99.9% unless you are in prison or otherwise known to be completely incapable of paying. Then they just report you to the credit bureau
When the negative debt is completely erased from your credit history, your credit score will experience an upward swing. Also, the longer time goes by and you have clean clear credit (and the debt is still on your report), your credit score will improve.
Generally, credit report notations fall off after 7 years, unless the hits are repeated.
Paying off a repossession will not generally get it removed from your credit report. If you have a good faith basis for disputing the deficiency on your credit report, you should do that. Many consumers have very good arguments as to why they do not owe the deficiency they are being charged by lenders. In addition to disputing the deficiency on your credit report, you want to be sure to defend any deficiency action brought against you by a creditor. Do not default on these lawsuits. When faced with a competent defense, most creditors, debt buyers in particular, cannot prove their case against you. Winning the case is court certainly goes a long ways toward providing you with a sound basis to dispute the alleged debt on your credit report.
Yes. Some institutions/businesses do not report to credit bureaus. The debt not being placed on a credit report does not mean it is not completely valid and collectible.
Bad credit can be erased legally by sending certified letters to the credit reporting agencies disputing information found in the reports. If the credit agencies cannot provide proof of the debt or validate it then legally the debt is removed from one's credit report. Alternatively, one can contact the creditor and request that the debt be removed if exchanged for a pay off.
It may not be, records on your credit report can expire and disapear but the debt still needs to be repaid
No it is NOT! You have to get your credit report to see when the creditor last updated their report to the credit reporting agency. If the creditor chooses to report this bad debt every month than your bad debt will only be erased from the last update. For example: You have a bad debt from a Sears credit card from Jan of 2010. Each month Sears has reported your bad debt to Trans Union or one of the other agencies. The new date is from the last time they updated your credit report NOT from Jan of 2010. They can update it every month for the next 20 years and it will stay as a bad debt and ruin your credit report score. Legal to do it too.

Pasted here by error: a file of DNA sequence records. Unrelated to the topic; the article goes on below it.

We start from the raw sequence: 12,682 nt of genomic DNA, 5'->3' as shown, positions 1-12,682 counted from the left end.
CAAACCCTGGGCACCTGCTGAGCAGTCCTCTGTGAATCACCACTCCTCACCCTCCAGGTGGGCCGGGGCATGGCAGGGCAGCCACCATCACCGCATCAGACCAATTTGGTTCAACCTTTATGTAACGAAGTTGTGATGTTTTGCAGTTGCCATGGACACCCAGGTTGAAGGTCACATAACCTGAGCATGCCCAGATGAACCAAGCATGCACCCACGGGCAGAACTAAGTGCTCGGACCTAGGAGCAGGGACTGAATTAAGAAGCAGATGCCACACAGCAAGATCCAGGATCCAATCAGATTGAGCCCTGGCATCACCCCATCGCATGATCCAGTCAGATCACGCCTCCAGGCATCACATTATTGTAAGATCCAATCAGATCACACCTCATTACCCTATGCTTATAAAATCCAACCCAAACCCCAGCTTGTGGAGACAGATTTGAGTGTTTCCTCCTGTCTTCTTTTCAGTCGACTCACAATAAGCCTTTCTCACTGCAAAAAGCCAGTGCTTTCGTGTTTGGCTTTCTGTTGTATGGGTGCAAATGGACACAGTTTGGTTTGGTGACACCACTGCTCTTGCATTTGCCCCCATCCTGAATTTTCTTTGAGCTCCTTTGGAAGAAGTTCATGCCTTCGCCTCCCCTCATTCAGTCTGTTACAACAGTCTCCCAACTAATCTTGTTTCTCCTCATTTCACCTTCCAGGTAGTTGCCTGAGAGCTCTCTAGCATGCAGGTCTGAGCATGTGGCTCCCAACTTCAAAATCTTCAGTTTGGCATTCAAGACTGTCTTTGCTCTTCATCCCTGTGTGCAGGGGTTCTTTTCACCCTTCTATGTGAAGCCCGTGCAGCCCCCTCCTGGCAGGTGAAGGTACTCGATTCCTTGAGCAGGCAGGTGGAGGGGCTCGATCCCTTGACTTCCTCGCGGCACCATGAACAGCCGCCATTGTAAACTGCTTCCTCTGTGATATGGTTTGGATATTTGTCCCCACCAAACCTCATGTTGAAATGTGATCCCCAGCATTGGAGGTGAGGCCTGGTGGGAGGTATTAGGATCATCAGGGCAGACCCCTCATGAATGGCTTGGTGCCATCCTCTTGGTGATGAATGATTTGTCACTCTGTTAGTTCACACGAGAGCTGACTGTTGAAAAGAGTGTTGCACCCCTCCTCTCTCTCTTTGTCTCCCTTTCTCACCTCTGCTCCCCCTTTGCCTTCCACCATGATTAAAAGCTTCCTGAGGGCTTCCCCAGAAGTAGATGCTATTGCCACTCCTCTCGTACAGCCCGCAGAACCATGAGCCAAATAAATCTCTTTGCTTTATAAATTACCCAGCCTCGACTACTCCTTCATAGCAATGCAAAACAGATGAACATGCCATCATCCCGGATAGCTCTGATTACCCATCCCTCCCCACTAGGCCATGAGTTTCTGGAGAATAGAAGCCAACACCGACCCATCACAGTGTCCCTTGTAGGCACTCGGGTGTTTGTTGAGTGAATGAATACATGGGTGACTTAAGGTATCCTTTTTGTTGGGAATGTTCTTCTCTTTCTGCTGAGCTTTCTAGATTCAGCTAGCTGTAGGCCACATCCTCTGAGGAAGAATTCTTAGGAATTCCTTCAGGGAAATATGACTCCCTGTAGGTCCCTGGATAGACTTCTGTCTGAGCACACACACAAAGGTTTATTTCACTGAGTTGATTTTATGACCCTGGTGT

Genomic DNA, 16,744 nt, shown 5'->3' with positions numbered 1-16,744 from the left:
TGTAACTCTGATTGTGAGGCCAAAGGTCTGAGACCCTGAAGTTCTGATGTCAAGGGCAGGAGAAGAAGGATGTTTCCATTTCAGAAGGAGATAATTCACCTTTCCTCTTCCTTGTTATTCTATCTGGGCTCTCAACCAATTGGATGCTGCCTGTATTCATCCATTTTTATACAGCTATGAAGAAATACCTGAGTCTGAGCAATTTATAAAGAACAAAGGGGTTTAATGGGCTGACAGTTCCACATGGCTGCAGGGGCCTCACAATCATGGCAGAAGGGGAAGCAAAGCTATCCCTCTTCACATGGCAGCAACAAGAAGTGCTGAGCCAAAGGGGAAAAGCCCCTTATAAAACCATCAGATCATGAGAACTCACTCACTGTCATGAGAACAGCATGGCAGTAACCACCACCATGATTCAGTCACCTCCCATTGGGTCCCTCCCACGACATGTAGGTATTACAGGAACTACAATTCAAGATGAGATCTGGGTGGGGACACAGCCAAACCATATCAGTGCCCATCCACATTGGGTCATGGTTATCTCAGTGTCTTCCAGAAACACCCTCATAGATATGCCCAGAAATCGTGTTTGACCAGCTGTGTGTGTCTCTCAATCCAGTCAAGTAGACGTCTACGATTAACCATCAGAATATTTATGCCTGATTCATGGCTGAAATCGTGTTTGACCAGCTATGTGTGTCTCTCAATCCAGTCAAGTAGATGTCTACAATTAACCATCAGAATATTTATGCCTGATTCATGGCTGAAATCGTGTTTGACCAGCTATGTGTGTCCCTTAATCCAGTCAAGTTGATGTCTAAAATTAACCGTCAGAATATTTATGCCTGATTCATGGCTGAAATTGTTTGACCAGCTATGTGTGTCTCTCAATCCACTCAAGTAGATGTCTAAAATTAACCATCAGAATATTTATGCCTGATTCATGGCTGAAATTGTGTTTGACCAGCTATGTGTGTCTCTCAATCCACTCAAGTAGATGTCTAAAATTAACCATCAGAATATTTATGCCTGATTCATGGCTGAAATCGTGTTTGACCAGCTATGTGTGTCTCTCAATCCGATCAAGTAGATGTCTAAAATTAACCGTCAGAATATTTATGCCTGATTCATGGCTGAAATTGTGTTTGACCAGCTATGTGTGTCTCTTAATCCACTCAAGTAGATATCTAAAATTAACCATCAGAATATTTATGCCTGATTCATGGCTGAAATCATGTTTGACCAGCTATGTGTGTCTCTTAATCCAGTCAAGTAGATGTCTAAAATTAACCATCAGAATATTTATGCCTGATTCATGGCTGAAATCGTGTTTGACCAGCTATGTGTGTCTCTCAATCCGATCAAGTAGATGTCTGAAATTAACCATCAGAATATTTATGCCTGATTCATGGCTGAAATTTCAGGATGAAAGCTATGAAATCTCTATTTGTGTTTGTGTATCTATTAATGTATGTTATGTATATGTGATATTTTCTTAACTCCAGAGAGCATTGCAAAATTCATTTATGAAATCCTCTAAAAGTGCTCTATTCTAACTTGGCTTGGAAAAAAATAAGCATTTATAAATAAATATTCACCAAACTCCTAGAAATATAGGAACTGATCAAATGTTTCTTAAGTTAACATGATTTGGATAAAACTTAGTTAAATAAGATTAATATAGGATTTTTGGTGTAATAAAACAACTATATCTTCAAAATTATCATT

It can not be erased. If it has been paid, it will come off your credit in 7 - 10 years. If you still owe money on it and they report monthly that you owe an amount, it can stay indefinitely. If you owe money, but they are not reporting it monthly to the credit agencies, it i will come off in the 7 - 10 years.
Every credit company and lender is required to repost to the credit bureaus monthly so it will show a zero balance within a month of paying it off but it will not be completely off you credit report. It will still show the company and original balance of the loan but it will show that the balance is at zero and when it was paid off.
it was just a misleading. there is no really free credit report but there's a free credit report trial
Someone can view their own credit report from a number of credit scoring agencies, such as equifax, transunion, and annual credit report, and experian.
Generally, only the last twelve (12) months of credit report requests are included on a credit report.
Bad credit or any negative report will remain in your credit report for seven years. Therefore, if it happens that there is a wrong information that will affect your report negatively, be sure to dispute it immediately. You can also do your own credit card repair in order to eliminate any bad credit that will be reflected in your credit report.
No, the information remains on your credit report.
does home depot report to credit bureaus? I am trying to rebuild my credit.
Call the Credit report agency that pulled your credit from the Bureau's and ask them to look at the back of the credit report where it says inquiries.
Depends on the particular situation. Normally figure on about 7 years before this dirty mark will get erased. This is why it is so very important to protect your credit rating - if one doesn't have the cash in the bank, then one should never charge anything on a credit card.
Scores of 700 or above suggest a decent credit report.
A judgment will reduce you credit score. It takes about 7 years for an item on your credit report to be removed. You have to make a request for it to be remove from your credit after you 7 year period.
If you filled out any applications for credit and said you were married -or- if you have any joint credit with your spouse, it will be on your credit report.
There are many ways one might obtain a report from a credit bureau. The website, Annual Credit Report is the most reputable and does not require a credit card.
You have the right to see your credit report. If you have asked some person or institution to extend credit to you, they have a right to see your credit report. In many jurisdictions, potential employers may also obtain your credit report. If the police are considering whether you may be a suspect in a criminal investigation, they may also view your credit report.
How do I report an unpaid bill to a credit bureau?
no, it should stay on your credit report for life.